Cold Water Shock Can Quickly Cause Drowning
Drowning is a leading cause of injury death among kids of all ages – second only to motor vehicle crashes. Cold water increases the chances of drowning. Every year in Washington state, children die in our rivers, lakes
and salt water that are cold year-round.
When someone who is not wearing a life jacket is suddenly immersed in cold water, they can drown quickly, even if they are a strong swimmer. The reason is “cold water shock.” Cold water shock starts with the gasp reflex. Our body’s automatic, instant response in very cold water is to gasp – a big, sudden inhale. If the head is underwater, the gasp pulls water into the lungs. This often triggers choking, panic and hyperventilation – very fast, shallow breathing. Death can occur in just a few minutes. (Cold water shock causes many more deaths than hypothermia, which happens when the body’s temperature is too low for too long.)
This is why wearing a properly fitting life jacket is so important for kids and adults. In cases of sudden, unexpected entry into cold water – such as falling overboard off a boat, flipping a canoe or kayak, or slipping into a river – a life jacket keeps the head up out of the water.
Here in the Pacific Northwest, active families may be at greater risk of cold water shock. We enjoy the outdoors, and by spring, we’re eager to be out in nature. But as the mountain snowpack melts, rivers and lakes are icy cold. In Washington state, May is the most dangerous month for boating-related drowning deaths.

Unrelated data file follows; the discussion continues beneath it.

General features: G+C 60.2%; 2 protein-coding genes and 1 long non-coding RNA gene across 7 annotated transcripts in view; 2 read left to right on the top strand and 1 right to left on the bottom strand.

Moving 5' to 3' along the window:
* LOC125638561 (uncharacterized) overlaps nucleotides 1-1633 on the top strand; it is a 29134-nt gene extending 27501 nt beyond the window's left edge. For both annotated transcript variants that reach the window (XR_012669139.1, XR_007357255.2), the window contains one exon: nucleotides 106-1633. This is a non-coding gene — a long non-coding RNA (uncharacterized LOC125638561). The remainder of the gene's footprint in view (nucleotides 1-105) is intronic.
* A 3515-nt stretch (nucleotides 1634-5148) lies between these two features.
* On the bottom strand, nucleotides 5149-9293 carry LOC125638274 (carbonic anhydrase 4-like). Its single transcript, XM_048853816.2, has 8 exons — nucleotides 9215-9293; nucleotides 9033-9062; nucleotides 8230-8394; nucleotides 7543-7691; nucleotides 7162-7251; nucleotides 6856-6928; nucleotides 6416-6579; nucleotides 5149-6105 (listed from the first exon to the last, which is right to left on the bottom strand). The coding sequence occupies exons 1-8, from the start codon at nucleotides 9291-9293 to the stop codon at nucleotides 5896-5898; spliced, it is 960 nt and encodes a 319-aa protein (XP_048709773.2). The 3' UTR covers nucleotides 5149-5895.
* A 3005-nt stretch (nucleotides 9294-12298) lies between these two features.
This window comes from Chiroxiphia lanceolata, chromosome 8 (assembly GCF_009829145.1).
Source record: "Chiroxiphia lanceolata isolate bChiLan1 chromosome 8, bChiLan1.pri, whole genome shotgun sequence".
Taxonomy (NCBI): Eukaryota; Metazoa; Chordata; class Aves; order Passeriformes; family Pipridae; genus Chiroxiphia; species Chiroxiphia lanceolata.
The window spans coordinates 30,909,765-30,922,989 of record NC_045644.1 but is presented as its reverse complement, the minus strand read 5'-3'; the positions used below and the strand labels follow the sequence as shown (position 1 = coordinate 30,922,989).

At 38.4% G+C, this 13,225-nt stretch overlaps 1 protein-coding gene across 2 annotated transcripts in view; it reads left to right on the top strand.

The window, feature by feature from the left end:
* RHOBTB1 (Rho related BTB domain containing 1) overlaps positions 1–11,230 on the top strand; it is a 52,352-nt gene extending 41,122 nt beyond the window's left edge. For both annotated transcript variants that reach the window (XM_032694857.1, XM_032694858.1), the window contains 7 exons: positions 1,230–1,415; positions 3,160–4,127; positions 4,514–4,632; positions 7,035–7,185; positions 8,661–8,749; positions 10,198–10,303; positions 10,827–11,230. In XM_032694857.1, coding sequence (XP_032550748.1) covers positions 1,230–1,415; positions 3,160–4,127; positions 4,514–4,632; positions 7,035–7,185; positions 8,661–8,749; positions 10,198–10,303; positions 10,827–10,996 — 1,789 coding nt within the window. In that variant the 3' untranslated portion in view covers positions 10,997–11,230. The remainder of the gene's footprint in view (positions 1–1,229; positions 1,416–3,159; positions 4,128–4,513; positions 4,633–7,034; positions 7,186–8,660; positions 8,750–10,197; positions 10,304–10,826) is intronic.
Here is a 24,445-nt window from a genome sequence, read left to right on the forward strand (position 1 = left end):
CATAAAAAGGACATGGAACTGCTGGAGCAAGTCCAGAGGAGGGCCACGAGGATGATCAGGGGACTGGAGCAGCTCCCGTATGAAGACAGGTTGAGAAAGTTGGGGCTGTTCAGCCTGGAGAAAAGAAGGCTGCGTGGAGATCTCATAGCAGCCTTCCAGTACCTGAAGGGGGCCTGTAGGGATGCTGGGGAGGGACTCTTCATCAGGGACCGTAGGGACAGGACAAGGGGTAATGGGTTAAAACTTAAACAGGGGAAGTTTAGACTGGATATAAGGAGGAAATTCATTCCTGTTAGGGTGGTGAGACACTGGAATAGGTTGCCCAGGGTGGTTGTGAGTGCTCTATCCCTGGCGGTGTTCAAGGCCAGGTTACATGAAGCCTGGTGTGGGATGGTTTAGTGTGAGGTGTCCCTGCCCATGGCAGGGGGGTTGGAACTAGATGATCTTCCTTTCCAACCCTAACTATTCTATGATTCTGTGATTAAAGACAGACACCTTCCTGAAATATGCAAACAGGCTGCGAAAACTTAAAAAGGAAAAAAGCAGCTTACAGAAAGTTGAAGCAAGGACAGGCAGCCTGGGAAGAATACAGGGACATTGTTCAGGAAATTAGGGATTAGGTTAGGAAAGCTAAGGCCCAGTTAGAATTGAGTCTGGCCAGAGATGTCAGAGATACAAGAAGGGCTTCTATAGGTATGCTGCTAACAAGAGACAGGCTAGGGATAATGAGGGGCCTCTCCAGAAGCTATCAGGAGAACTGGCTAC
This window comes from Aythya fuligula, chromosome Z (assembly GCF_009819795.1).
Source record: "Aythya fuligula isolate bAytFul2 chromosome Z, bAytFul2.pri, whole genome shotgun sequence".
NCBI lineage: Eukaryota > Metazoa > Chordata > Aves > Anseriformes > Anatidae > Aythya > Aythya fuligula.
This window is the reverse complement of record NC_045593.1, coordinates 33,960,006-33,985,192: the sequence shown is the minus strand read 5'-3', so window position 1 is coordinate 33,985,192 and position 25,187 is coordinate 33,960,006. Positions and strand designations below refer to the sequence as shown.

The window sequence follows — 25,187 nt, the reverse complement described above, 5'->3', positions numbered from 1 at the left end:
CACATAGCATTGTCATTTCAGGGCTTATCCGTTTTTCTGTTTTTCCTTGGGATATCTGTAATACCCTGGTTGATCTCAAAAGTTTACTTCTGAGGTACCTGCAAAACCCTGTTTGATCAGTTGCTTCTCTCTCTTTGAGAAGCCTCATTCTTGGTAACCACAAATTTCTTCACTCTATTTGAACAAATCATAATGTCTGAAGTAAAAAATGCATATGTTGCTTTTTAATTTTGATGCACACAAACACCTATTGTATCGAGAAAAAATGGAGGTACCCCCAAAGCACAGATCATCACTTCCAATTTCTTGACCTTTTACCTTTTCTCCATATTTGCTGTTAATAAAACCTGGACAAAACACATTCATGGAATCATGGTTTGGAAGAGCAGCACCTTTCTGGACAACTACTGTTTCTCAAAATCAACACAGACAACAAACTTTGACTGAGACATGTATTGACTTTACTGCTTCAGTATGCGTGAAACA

Adults are important role models. If your family adventures involve water – regardless of its temperature – be sure everyone wears a life jacket that is the right size and fit. And be sure to keep life jackets snugly fastened. Of course, drowning can happen anywhere, at any time of year, indoors or outdoors. Never leave a baby or toddler alone in the bath for even a moment. Keep young children within an arm’s length around water, and be sure kids of all ages are closely supervised when wading or swimming and that they learn how to swim.
Learn more about water safety, including when and where you can find low-cost life jacket sales.
E-Cigs Are Addictive and Harmful
Electronic cigarettes, or e-cigs, are devices that mimic tobacco smoking. While there’s no smoke, e-cigs do deliver nicotine in vapor form, in flavors like vanilla and chocolate. E-cigs are meant for adults, but kids can easily buy them online and at mall kiosks. (Laws against selling e-cigs to minors vary by location and may